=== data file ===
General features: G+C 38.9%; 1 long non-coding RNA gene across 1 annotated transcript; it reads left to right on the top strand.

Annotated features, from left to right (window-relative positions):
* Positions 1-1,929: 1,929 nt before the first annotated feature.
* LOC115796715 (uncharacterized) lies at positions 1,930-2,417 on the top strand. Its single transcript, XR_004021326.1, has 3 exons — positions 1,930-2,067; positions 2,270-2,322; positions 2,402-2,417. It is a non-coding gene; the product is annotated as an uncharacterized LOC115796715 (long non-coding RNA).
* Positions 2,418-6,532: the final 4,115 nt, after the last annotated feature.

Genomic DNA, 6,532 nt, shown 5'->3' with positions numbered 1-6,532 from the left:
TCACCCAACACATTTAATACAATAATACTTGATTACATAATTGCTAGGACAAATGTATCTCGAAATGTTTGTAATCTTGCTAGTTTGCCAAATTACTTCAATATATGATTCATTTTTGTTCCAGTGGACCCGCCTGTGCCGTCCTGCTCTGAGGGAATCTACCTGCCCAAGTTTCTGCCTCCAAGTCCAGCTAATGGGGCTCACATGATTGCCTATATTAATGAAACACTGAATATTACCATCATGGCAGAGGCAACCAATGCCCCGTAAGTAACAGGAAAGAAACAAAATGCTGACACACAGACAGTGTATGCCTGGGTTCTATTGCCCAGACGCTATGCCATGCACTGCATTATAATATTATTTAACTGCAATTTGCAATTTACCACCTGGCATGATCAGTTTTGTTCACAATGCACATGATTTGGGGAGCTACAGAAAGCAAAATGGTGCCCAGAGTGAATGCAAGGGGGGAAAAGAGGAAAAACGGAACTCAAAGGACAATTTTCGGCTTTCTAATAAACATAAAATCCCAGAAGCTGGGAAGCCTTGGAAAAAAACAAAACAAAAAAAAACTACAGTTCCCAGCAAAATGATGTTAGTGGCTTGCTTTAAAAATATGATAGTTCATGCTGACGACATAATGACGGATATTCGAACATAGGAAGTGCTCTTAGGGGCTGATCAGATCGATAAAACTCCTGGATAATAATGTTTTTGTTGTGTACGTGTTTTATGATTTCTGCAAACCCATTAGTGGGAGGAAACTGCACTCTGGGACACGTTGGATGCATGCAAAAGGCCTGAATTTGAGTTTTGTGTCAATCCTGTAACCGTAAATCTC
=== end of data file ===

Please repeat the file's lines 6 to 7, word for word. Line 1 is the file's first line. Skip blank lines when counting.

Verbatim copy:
Genomic DNA, 6,532 nt, shown 5'->3' with positions numbered 1-6,532 from the left:
TCACCCAACACATTTAATACAATAATACTTGATTACATAATTGCTAGGACAAATGTATCTCGAAATGTTTGTAATCTTGCTAGTTTGCCAAATTACTTCAATATATGATTCATTTTTGTTCCAGTGGACCCGCCTGTGCCGTCCTGCTCTGAGGGAATCTACCTGCCCAAGTTTCTGCCTCCAAGTCCAGCTAATGGGGCTCACATGATTGCCTATATTAATGAAACACTGAATATTACCATCATGGCAGAGGCAACCAATGCCCCGTAAGTAACAGGAAAGAAACAAAATGCTGACACACAGACAGTGTATGCCTGGGTTCTATTGCCCAGACGCTATGCCATGCACTGCATTATAATATTATTTAACTGCAATTTGCAATTTACCACCTGGCATGATCAGTTTTGTTCACAATGCACATGATTTGGGGAGCTACAGAAAGCAAAATGGTGCCCAGAGTGAATGCAAGGGGGGAAAAGAGGAAAAACGGAACTCAAAGGACAATTTTCGGCTTTCTAATAAACATAAAATCCCAGAAGCTGGGAAGCCTTGGAAAAAAACAAAACAAAAAAAAACTACAGTTCCCAGCAAAATGATGTTAGTGGCTTGCTTTAAAAATATGATAGTTCATGCTGACGACATAATGACGGATATTCGAACATAGGAAGTGCTCTTAGGGGCTGATCAGATCGATAAAACTCCTGGATAATAATGTTTTTGTTGTGTACGTGTTTTATGATTTCTGCAAACCCATTAGTGGGAGGAAACTGCACTCTGGGACACGTTGGATGCATGCAAAAGGCCTGAATTTGAGTTTTGTGTCAATCCTGTAACCGTAAATCTC